Climate scientist and expert in Earth-human interactions will be the Institution’s 11th leader
Woods Hole Oceanographic Institution (WHOI) scientists appear in two shorts and a feature film at this year’s Woods Hole Film Festival (WHFF). In addition, scientists will also participate in Q&A sessions connected to three of the festival’s feature-length, ocean-themed entries.…
Ying-Tsong Lin is the 12th person in history and the first person of Asian descent to visit ocean’s deepest seafloor A Woods Hole Oceanographic Institution researcher became one of just a handful of people to visit the deepest part of…
After ten weeks of preparation, nine science team members from Woods Hole Oceanographic Institution (WHOI) will depart on the R/V Neil Armstrong from Woods Hole, MA on Sunday 7 June 2020 for an 11-day expedition to service the Pioneer Array, a collection of ocean observing equipment off the New England coast, 55 miles south of Martha’s Vineyard.
The Board of Trustees of Woods Hole Oceanographic Institution (WHOI) announced today the election of two new trustees and nine new corporation members. The new trustees are Dr. Cullen Buie, Ph.D., of Cambridge, MA and John R. Kreider of Sykesville,…
A new study found that New England’s historic lobster fishery may turn a higher profit by operating with less gear in the water and a shorter season, which could also benefit endangered North Atlantic right whales.
On May 20, ocean explorer and world-renowned filmmaker James Cameron will host a special edition of Ocean Encounters, a popular virtual event series from Woods Hole Oceanographic Institution.
New research by an international team of scientists reveals that endangered North Atlantic right whales are in much poorer body condition than their counterparts in the southern hemisphere.
Ten years after the Deepwater Horizon explosion caused the largest accidental marine oil spill in history, WHOI marine geochemists Elizabeth Kujawinski and Christopher Reddy review what they— and their science colleagues from around the world—have learned.
A new geochemical tool sheds light on the origin of nitrogen and other volatile elements on Earth, which may also prove useful as a way to monitor the activity of volcanoes
A new study by researchers at Woods Hole Oceanographic Institution (WHOI) and their international colleagues found that freshwater runoff from rivers and continental shelf sediments are bringing significant quantities of carbon and trace elements into parts of the Arctic Ocean via the Transpolar Drift—a major surface current that moves water from Siberia across the North Pole to the North Atlantic Ocean.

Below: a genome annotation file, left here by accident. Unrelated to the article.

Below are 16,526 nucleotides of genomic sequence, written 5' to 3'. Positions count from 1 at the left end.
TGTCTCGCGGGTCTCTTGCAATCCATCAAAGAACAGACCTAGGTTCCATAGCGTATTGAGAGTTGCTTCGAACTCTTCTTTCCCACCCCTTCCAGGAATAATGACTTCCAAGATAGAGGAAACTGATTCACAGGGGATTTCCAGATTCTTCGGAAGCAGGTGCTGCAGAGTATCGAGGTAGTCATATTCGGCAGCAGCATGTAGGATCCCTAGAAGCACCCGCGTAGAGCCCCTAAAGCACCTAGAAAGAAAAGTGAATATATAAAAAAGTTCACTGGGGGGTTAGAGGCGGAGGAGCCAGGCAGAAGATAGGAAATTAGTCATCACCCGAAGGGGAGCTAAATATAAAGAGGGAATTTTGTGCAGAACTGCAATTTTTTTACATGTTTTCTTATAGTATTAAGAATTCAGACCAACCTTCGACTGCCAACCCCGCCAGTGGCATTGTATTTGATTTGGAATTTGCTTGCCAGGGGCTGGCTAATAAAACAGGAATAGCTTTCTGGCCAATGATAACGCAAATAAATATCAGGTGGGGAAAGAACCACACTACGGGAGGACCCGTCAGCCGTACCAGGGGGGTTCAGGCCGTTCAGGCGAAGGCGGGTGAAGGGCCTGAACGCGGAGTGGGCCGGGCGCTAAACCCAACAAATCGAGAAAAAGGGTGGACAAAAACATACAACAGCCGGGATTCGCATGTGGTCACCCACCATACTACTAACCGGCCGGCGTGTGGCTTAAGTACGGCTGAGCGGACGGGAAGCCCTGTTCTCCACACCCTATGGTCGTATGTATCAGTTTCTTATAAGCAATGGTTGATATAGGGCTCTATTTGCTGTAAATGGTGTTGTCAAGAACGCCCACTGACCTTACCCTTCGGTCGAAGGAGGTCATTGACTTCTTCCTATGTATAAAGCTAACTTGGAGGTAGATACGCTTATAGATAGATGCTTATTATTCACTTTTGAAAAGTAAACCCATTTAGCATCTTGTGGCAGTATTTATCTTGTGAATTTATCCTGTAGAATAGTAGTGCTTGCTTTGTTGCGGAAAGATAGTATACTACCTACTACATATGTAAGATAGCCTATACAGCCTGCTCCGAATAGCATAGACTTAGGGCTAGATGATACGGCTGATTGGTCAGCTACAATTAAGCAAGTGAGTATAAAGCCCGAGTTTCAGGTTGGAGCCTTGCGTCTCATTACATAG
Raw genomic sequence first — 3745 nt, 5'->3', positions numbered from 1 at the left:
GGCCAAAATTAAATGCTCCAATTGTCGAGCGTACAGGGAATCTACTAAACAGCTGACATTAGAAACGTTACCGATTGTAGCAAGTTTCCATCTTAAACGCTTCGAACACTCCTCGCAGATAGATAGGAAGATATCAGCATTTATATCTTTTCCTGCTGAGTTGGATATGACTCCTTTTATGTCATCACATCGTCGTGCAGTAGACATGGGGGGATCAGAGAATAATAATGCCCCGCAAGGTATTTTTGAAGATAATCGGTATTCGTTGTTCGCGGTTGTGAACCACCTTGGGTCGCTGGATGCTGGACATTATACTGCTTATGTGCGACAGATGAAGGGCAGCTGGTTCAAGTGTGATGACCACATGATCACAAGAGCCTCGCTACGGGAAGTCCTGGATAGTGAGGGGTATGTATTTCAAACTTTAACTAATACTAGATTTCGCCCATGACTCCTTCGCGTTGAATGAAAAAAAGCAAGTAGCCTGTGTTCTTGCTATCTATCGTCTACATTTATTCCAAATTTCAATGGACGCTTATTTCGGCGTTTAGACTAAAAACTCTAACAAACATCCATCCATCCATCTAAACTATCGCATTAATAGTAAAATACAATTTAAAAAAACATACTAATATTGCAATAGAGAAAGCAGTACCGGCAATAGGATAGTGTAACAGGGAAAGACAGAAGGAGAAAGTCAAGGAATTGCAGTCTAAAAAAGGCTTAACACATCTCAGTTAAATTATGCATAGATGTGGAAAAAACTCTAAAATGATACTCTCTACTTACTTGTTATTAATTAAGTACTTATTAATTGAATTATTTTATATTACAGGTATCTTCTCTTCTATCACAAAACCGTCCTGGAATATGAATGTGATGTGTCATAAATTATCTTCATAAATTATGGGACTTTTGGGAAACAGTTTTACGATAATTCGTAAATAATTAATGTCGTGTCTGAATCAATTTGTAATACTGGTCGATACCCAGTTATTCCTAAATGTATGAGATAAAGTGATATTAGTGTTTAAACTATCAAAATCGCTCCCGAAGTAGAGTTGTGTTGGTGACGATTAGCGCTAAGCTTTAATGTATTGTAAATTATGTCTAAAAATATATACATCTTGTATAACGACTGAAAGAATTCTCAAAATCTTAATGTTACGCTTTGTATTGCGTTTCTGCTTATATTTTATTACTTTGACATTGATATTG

Scientists have long known that the ocean plays an essential role in capturing carbon from the atmosphere, but a new study from Woods Hole Oceanographic Institution (WHOI) shows that the efficiency of the ocean’s “biological carbon pump” has been drastically underestimated, with implications for future climate assessments.
Woods Hole Oceanographic Institution (WHOI) will begin construction March 23, 2020, on a new, state-of-the-art building on its Quissett Campus located off Woods Hole Road.
The National Science Foundation (NSF) recently awarded $8.3 million to the Woods Hole Oceanographic Institution (WHOI) to extend the life of the Overturning in the Sub-polar North Atlantic Program (OSNAP) in a key part of Earth’s ocean-climate system.
Scientists from Woods Hole Oceanographic Institution and colleagues reveal how microorganisms could survive in rocks nestled thousands of feet beneath the ocean floor in the lower oceanic crust.
New international research by Woods Hole Oceanographic Institution (WHOI) and colleagues has found a marked change in the Indian Ocean’s surface temperatures that puts southeast Australia on course for increasingly hot and dry conditions.
During the 18th century, sea levels along a stretch of the Atlantic coast of North America were rising almost as fast as they were during the 20th Century, reveals a new study.
A new study shows for the first time how massive flood events in the eastern North Pacific Ocean—known as the Missoula Floods—may have in part triggered abrupt climate changes in the Northern Hemisphere during the last deglaciation (approximately 19,000–11,700 years ago).
One of the ocean’s loudest creatures will get even louder and more troublesome to humans and sea life as the ocean warms.
Delta areas worldwide have gained land in the past 30 years, despite river damming. However, recent land gains are unlikely to last throughout the 21st century due to expected, accelerated sea-level rise.